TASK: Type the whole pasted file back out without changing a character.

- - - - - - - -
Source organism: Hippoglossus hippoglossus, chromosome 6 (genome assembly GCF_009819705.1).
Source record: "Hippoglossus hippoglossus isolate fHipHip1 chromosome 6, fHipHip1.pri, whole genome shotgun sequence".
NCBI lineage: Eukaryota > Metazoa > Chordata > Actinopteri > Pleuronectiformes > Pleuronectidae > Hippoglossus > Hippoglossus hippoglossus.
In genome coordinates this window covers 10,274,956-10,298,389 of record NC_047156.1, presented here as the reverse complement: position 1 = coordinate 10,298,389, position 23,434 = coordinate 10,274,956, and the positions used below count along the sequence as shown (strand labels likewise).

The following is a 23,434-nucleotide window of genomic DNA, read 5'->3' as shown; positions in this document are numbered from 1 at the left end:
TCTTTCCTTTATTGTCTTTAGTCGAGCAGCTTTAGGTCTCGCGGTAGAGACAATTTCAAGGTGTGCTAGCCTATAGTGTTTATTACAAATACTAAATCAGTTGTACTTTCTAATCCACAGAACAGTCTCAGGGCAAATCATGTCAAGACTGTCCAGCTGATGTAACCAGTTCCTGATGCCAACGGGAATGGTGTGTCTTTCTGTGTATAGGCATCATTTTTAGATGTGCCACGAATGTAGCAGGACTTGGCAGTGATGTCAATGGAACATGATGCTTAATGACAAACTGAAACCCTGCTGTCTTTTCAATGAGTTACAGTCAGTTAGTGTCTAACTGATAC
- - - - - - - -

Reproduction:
Source organism: Hippoglossus hippoglossus, chromosome 6 (genome assembly GCF_009819705.1).
Source record: "Hippoglossus hippoglossus isolate fHipHip1 chromosome 6, fHipHip1.pri, whole genome shotgun sequence".
NCBI lineage: Eukaryota > Metazoa > Chordata > Actinopteri > Pleuronectiformes > Pleuronectidae > Hippoglossus > Hippoglossus hippoglossus.
In genome coordinates this window covers 10,274,956-10,298,389 of record NC_047156.1, presented here as the reverse complement: position 1 = coordinate 10,298,389, position 23,434 = coordinate 10,274,956, and the positions used below count along the sequence as shown (strand labels likewise).

The following is a 23,434-nucleotide window of genomic DNA, read 5'->3' as shown; positions in this document are numbered from 1 at the left end:
TCTTTCCTTTATTGTCTTTAGTCGAGCAGCTTTAGGTCTCGCGGTAGAGACAATTTCAAGGTGTGCTAGCCTATAGTGTTTATTACAAATACTAAATCAGTTGTACTTTCTAATCCACAGAACAGTCTCAGGGCAAATCATGTCAAGACTGTCCAGCTGATGTAACCAGTTCCTGATGCCAACGGGAATGGTGTGTCTTTCTGTGTATAGGCATCATTTTTAGATGTGCCACGAATGTAGCAGGACTTGGCAGTGATGTCAATGGAACATGATGCTTAATGACAAACTGAAACCCTGCTGTCTTTTCAATGAGTTACAGTCAGTTAGTGTCTAACTGATAC